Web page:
HAP Radiology Billing and Coding Blog

Pennsylvania’s “Patient Test Result Information Act”

Posted: By HAP USA on December 21, 2018

Pennsylvania’s Patient Test Result Information Act Healthcare Administrative PartnersRadiology groups who provide imaging services to patients in Pennsylvania should be aware of a new state law known as the “Patient Test Result Information Act,” or Pennsylvania Act 112 of 2018.  Originally scheduled to begin on December 23, 2018, its implementation has been delayed for a year.  In order to implement compliance with this new law, radiology groups and the facilities in which they practice will have to develop a system to monitor results and identify those that require a notice to be sent. 

 

This act provides that the patient must be directly notified within 20 days when a diagnostic imaging exam is performed that identifies a “significant abnormality” may exist.  The law defines a significant abnormality as one that “would cause a reasonably prudent person to seek additional or follow-up medical care within three months.”  It is important to note that this notice to the patient is in addition to the normal reporting of results to the ordering physician

 

The text of the law requires that “the entity performing a diagnostic imaging service” is responsible for giving this notice to the patient.  A freestanding imaging center would normally take care of this task for the radiology group practicing in the facility, and in the hospital outpatient setting it is generally recognized that the hospital would be the entity responsible.  However, radiology groups would be wise to ascertain that a system has been implemented in any setting where they interpret patient exams that are performed in Pennsylvania, regardless of where the interpretation services may take place.

 

A separate notice does not have to be sent if the patient was told of the result at the time of the visit or if the patient was given a copy of the report during the visit.  Best practice would be to obtain a confirming signature in either of these cases to document that the patient was notified.  The requirement to notify the patient also does not apply to:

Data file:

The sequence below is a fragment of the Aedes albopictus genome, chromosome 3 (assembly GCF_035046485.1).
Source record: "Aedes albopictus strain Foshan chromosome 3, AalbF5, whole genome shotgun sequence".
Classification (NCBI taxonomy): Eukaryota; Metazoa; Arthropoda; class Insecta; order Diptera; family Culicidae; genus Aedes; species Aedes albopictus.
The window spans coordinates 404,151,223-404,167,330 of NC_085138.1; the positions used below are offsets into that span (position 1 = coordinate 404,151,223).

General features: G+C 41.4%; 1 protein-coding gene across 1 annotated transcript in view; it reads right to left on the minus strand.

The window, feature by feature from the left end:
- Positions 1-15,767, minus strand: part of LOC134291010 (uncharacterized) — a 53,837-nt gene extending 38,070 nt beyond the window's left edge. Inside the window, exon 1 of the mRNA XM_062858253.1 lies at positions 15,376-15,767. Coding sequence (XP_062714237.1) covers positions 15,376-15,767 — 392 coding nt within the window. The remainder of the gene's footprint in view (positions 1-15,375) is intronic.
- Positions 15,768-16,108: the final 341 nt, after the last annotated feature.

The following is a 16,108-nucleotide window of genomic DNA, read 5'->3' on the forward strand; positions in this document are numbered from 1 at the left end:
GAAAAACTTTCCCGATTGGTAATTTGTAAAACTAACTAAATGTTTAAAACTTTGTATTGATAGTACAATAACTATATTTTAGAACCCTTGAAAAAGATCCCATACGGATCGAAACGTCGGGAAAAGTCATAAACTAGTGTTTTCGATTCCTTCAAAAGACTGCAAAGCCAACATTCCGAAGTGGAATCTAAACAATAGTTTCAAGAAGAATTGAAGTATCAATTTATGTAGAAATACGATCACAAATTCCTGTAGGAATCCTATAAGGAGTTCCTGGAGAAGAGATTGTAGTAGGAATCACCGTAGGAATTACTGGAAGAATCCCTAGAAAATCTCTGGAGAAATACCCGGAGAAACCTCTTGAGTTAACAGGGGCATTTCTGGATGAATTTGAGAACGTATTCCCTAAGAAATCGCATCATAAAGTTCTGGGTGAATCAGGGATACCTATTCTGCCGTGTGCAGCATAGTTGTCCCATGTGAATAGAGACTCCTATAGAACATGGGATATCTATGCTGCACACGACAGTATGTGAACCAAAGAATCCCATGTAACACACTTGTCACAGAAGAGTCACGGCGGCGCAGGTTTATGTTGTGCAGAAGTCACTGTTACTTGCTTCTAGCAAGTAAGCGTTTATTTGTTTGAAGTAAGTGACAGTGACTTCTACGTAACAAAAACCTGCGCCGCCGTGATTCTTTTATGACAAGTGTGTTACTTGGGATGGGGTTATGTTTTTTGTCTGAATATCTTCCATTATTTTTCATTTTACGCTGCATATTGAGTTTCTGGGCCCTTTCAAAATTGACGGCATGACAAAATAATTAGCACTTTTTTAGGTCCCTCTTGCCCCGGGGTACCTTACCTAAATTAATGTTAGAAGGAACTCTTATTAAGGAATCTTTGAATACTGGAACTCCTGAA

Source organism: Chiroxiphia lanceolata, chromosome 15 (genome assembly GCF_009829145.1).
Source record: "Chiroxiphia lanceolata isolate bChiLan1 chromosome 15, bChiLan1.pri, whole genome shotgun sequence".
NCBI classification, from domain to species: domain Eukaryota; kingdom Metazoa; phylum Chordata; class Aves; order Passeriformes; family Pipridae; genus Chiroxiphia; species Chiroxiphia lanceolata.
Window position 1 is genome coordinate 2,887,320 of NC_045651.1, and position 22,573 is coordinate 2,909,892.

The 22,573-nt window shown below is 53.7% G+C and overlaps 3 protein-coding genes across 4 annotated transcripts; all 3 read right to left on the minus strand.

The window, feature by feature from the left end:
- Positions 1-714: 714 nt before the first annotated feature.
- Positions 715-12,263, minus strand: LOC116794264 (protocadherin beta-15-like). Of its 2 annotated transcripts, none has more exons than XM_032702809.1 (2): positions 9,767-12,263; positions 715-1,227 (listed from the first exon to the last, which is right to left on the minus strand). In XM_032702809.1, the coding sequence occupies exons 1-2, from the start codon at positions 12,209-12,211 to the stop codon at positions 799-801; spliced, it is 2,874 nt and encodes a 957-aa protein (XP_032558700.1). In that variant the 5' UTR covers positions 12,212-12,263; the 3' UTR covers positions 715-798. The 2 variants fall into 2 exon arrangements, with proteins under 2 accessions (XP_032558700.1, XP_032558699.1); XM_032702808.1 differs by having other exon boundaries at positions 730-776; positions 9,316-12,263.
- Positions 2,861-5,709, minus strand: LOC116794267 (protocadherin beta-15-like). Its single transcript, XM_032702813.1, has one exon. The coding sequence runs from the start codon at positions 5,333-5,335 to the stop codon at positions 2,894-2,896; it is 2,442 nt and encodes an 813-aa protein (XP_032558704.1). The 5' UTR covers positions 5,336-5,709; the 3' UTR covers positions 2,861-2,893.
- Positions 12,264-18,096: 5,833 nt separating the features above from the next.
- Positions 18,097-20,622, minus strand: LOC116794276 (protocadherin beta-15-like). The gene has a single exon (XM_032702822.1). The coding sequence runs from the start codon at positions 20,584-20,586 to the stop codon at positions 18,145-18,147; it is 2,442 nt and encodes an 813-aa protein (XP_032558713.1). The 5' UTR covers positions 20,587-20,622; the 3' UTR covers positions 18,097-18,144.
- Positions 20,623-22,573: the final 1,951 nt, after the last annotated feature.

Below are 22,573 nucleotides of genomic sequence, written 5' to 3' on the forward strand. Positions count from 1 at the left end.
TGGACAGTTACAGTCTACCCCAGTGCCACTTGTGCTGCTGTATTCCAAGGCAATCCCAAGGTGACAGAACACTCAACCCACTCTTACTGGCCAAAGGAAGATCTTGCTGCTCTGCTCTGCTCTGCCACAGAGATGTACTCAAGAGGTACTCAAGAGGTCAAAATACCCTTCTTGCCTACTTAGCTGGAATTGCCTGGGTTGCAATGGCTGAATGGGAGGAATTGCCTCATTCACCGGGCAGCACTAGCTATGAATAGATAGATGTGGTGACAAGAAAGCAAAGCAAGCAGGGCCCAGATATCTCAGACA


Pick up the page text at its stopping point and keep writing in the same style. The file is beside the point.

• Routine obstetrical ultrasound exams

  • Plain x-rays

  • Emergency Department imaging services

  • Inpatient imaging services

The notice to the patient has to contain certain specific information, as follows:

  • The name of the ordering physician.

  • The date the imaging service was performed.

  • The date the results were sent to the ordering physician.

  • The following statement: “You are receiving this notice as a result of a determination by your diagnostic imaging service that further discussions of your test results are warranted and would be beneficial to you.  The complete results of your test or tests have been or will be sent to the health care practitioner that ordered the test or tests.  It is recommended that you contact your health care practitioner to discuss your results as soon as possible.”

  • The contact information necessary for the patient to obtain a full report.

The notice may be delivered to the patient using any one of the following methods, as long as it is acceptable by the patient:

  • US Postal Service mail

  • E-mail

  • “Automatic Alert” from the practice’s EHR that a notice has been posted to the patient’s electronic health record

  • Fax

  • Directly to the patient at the time of service, so long as the patient acknowledges the receipt of the results and signs the medical record.

While sanctions by the PA Department of Health for noncompliance will not be in effect for another year, we recommend that practices begin the process of developing and implementing a system as soon as possible.  Sharon Taylor, HAP’s Chief Clinical Informatics Officer, suggests that some practice systems can be adapted to this purpose by creating a specific identifier during dictation that will allow the radiologist to flag the exam for the proper notice to be sent.  The system should be able to provide documentation so the radiology facility will be able to satisfy any subsequent audit by the Department of Health.  HAP clients should meet with their client manager to discuss their options.

 

We will continue to monitor and report any developments related to this Pennsylvania law.  Our team regularly monitors legislative activity across the country, and we strive to keep you as informed as possible.  Be sure you are subscribed to this blog to receive timely updates.

 

Recent Articles

 

Credit Card Security Is an Important Issue For Medical Practices

 

The Importance of Accepting Electronic Payments at Your Radiology Practice

 

Review of The Medicare Quality Payment Program for 2019

 

Get free radiology RCM advice from the experts

Topics: radiology, PA Act 112

Subscribe to our radiology billing and coding blog

Recent Posts

Testimonial

Learn how one radiology practice proved their value in the new healthcare  economy.